Last night we watched the much anticipated documentary about singer Amy Winehouse, “Amy”. It was On Demand and I’m sure will pop up on all your favorite movie watching channels and websites soon. It was really well done. Whether you were a huge fan or not, I think you’ll be impressed by this project. It’s much more a documentary than a film…every scene is either private videos shot by friends and family or candid photos we’ve not seen before. And all of the narration is from the people who were part of her life from childhood until her tragic end. It does not have a “host”, all of the story is told by the people who were there.
But it’s NOT all sad.
And it’s not an exploitation of Amy. In fact, I think there were more happy, smiling moments than most of us can remember seeing when she was alive. Most of our memories (outside of her music) are of the end of times for her. The pictures in the gossip rags…the videos of poor performances…the heartless jokes. The film does show her decent into darkness, but it doesn’t live there.
We see a young woman who there but for The Grace of God, could have been any of our daughters, nieces, or friends…that’s the part I found really sad. “Amy” does such a great job taking us back to when she was just another VERY talented teenager…normal weight, normal personality, with endless potential. There never seems to be a time when she became full of herself and her talent. You don’t see any “diva-moments” of her yelling at employees or talking like she’s an extraordinary artist. She’s pretty lovable all the way though.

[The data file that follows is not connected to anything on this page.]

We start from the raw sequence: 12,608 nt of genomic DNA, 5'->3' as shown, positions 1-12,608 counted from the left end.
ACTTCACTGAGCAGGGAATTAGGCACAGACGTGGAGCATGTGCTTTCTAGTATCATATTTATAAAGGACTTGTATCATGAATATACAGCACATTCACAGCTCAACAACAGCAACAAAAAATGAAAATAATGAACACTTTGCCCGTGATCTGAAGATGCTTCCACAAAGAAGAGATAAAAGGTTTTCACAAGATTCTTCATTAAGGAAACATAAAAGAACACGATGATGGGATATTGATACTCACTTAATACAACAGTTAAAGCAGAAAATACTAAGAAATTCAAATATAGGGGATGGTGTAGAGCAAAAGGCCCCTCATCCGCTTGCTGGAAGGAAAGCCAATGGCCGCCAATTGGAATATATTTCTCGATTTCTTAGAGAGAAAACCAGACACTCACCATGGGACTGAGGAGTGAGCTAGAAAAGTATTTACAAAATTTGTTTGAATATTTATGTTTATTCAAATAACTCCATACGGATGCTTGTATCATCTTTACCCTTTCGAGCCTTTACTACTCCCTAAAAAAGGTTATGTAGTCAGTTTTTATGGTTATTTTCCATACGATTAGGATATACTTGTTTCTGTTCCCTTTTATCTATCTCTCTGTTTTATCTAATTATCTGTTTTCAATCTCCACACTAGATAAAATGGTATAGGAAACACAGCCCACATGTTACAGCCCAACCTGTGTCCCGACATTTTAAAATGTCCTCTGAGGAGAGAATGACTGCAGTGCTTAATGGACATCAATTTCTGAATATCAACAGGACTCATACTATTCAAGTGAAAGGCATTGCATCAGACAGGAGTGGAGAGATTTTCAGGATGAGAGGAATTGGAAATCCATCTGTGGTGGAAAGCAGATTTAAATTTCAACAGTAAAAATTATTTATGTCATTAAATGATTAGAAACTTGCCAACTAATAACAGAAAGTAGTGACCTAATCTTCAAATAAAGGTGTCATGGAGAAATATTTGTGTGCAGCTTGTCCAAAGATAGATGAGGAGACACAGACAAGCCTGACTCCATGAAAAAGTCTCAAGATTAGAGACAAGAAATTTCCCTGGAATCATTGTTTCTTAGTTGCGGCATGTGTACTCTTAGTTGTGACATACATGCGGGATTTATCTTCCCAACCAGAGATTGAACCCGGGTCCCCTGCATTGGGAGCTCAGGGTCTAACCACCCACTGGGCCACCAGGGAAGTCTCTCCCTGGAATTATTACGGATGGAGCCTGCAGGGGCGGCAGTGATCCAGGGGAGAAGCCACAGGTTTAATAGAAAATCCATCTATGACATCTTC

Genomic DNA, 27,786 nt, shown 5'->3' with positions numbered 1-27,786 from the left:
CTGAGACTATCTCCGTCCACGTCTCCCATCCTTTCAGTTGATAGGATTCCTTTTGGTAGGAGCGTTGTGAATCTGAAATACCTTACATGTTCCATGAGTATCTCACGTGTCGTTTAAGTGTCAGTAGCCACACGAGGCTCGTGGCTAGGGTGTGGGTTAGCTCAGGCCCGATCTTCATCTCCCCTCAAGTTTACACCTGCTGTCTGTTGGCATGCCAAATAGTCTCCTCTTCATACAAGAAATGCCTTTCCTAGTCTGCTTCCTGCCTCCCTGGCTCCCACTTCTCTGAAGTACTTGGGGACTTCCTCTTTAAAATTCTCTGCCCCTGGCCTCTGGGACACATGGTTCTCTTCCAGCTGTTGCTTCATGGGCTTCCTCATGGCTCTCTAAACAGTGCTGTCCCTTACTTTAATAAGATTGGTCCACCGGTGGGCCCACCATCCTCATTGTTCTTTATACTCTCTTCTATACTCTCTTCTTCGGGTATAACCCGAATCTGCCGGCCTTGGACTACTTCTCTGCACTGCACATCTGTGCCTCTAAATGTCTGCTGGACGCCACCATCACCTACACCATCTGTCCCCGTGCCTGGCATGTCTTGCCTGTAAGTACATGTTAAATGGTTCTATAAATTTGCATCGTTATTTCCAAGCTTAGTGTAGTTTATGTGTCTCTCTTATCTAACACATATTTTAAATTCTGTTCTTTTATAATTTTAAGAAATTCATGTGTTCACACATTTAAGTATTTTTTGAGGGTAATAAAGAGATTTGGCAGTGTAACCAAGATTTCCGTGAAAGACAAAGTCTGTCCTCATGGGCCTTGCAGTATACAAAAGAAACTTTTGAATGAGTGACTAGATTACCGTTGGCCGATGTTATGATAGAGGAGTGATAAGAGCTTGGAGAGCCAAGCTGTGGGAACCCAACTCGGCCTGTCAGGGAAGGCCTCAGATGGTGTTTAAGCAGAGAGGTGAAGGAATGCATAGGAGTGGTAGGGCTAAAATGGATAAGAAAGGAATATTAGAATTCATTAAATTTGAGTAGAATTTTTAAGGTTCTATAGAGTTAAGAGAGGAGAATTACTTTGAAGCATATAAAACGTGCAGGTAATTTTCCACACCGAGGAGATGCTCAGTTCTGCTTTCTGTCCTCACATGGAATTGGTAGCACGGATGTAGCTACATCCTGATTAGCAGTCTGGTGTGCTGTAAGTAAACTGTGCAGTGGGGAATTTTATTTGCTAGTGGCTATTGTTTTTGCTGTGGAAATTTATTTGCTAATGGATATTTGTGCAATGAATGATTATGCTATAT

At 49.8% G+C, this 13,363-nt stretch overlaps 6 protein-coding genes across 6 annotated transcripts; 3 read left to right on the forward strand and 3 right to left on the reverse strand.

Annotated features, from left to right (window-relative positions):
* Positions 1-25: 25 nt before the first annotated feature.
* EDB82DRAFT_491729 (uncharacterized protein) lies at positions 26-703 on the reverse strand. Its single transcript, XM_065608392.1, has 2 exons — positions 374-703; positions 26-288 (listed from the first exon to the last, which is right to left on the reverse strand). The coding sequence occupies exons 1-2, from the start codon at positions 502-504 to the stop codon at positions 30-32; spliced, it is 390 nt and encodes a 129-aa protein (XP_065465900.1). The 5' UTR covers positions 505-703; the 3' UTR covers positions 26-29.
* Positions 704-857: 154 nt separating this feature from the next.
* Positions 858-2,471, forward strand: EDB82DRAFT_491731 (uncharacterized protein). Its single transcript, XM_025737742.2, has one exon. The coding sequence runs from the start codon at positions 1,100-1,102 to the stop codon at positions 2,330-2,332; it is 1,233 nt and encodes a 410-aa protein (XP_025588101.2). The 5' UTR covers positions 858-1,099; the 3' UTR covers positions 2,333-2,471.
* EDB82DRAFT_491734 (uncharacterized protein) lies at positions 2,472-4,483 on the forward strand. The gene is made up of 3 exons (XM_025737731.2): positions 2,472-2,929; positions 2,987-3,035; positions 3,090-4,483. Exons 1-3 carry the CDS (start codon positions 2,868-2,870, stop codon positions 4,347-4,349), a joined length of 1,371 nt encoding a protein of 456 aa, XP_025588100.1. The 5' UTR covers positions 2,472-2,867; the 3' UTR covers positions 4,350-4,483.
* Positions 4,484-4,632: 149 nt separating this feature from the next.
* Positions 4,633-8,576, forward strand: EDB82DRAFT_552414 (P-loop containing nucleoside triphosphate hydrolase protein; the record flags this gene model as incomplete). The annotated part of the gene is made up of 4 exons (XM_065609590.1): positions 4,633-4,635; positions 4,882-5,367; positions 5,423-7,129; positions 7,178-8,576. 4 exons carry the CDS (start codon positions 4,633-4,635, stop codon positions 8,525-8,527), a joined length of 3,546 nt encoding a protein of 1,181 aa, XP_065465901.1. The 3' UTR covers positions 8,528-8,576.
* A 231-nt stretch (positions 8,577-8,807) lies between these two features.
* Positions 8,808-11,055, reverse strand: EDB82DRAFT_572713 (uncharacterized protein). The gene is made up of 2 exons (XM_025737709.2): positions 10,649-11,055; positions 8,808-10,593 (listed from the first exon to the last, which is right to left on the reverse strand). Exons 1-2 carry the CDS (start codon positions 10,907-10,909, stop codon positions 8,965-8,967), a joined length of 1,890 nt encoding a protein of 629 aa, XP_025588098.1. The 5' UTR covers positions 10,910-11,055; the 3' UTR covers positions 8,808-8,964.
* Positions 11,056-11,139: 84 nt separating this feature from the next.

And to me…that’s the tragedy of Amy’s life. She was a true “artist” in the way you can’t fake. All of her songs were about her own experiences. Her musical style was based on her appreciation for jazz, 60’s Girl Groups and later on even Rap. The highlight of her life seemed to be singing a duet with Tony Bennett.
She was totally humbled in his presence…Mr. Bennet was like a warm, supporting Grandfather during the session, while at the same time in awe of Amy’s gift for song. And this was after quite a few “slips” in her life…like most of the people we know with drug and alcohol problems, there were times when she got back up and nailed it.
I found a few things to be very revealing about Amy Winehouse and life in general from this documentary:
- Bad Parenting can really mess up your kids. Her folks were just not good at being parents. You’ll hear and see this right away in the film. They were separated when she was quite young. Her Mom didn’t want to discipline her…her Dad only came back when she got famous and exploited her at every turn. (still does. see pic)
- . If you pick the wrong ‘soul-mate”, you’re giving them the keys to your life. And if your soul mate is destined to destroy you, it’s only a matter of time.
- There’s no such thing as casual crack or heroin use. Sadly, too many of us know this to be true. It will suck the life right out of you…especially the joyful part. Being a Child of the 60s myself and a Jazz-fan all my life, I’m a sucker for a beehive and heavy mascara. I fell in love with Amy in the first 10 seconds that I heard “Back to Black”. But I feel differently now about her after watching “Amy”. In addition to great affection and admiration, I now feel I know her true heart…her real personality. In a way I feel less sad for her because I know her life wasn’t all bad. I feel more empathy and shame for how we all just “watched”, waiting for her final performance. That’s a sickness in our culture. To be honest with you, I cried while writing this blog…not while watching the film. That’s why to me, “Amy” is worth watching, links to the movie previews https://www.youtube.com/watch?v=Za3lZcrzzcM https://www.youtube.com/watch?v=VJKIwNtLgwk